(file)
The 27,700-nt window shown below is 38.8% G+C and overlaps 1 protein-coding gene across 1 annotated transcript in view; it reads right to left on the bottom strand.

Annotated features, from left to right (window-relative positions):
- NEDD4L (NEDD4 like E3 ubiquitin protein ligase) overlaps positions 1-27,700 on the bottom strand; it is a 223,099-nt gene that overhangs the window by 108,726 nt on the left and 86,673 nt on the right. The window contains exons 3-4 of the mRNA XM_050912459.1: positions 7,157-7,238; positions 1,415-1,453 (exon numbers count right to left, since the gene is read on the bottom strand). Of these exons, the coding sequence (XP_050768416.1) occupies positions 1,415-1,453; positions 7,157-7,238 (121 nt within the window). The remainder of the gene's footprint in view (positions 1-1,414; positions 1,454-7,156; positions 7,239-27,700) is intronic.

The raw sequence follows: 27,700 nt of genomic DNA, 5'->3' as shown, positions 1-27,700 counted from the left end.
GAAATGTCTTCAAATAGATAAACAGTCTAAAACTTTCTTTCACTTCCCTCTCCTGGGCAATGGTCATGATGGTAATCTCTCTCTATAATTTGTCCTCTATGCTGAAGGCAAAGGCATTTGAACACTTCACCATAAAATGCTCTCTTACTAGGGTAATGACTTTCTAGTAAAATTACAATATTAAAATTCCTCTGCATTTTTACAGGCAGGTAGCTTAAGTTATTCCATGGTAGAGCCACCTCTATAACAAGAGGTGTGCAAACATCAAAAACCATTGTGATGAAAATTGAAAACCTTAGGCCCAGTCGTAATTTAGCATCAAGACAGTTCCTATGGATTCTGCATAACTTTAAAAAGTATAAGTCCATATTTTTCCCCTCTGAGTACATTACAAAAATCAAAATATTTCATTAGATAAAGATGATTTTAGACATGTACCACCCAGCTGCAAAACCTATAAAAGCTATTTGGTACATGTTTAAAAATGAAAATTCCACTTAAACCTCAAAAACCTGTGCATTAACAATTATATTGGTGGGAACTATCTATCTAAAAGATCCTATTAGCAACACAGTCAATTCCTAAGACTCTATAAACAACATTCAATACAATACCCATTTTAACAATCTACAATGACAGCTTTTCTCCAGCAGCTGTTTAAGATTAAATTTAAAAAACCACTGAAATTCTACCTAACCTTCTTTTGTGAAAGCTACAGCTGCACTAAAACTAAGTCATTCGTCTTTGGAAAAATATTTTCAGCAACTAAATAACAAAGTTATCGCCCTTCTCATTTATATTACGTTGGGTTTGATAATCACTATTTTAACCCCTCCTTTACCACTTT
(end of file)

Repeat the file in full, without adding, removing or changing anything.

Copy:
The 27,700-nt window shown below is 38.8% G+C and overlaps 1 protein-coding gene across 1 annotated transcript in view; it reads right to left on the bottom strand.

Annotated features, from left to right (window-relative positions):
- NEDD4L (NEDD4 like E3 ubiquitin protein ligase) overlaps positions 1-27,700 on the bottom strand; it is a 223,099-nt gene that overhangs the window by 108,726 nt on the left and 86,673 nt on the right. The window contains exons 3-4 of the mRNA XM_050912459.1: positions 7,157-7,238; positions 1,415-1,453 (exon numbers count right to left, since the gene is read on the bottom strand). Of these exons, the coding sequence (XP_050768416.1) occupies positions 1,415-1,453; positions 7,157-7,238 (121 nt within the window). The remainder of the gene's footprint in view (positions 1-1,414; positions 1,454-7,156; positions 7,239-27,700) is intronic.

The raw sequence follows: 27,700 nt of genomic DNA, 5'->3' as shown, positions 1-27,700 counted from the left end.
GAAATGTCTTCAAATAGATAAACAGTCTAAAACTTTCTTTCACTTCCCTCTCCTGGGCAATGGTCATGATGGTAATCTCTCTCTATAATTTGTCCTCTATGCTGAAGGCAAAGGCATTTGAACACTTCACCATAAAATGCTCTCTTACTAGGGTAATGACTTTCTAGTAAAATTACAATATTAAAATTCCTCTGCATTTTTACAGGCAGGTAGCTTAAGTTATTCCATGGTAGAGCCACCTCTATAACAAGAGGTGTGCAAACATCAAAAACCATTGTGATGAAAATTGAAAACCTTAGGCCCAGTCGTAATTTAGCATCAAGACAGTTCCTATGGATTCTGCATAACTTTAAAAAGTATAAGTCCATATTTTTCCCCTCTGAGTACATTACAAAAATCAAAATATTTCATTAGATAAAGATGATTTTAGACATGTACCACCCAGCTGCAAAACCTATAAAAGCTATTTGGTACATGTTTAAAAATGAAAATTCCACTTAAACCTCAAAAACCTGTGCATTAACAATTATATTGGTGGGAACTATCTATCTAAAAGATCCTATTAGCAACACAGTCAATTCCTAAGACTCTATAAACAACATTCAATACAATACCCATTTTAACAATCTACAATGACAGCTTTTCTCCAGCAGCTGTTTAAGATTAAATTTAAAAAACCACTGAAATTCTACCTAACCTTCTTTTGTGAAAGCTACAGCTGCACTAAAACTAAGTCATTCGTCTTTGGAAAAATATTTTCAGCAACTAAATAACAAAGTTATCGCCCTTCTCATTTATATTACGTTGGGTTTGATAATCACTATTTTAACCCCTCCTTTACCACTTT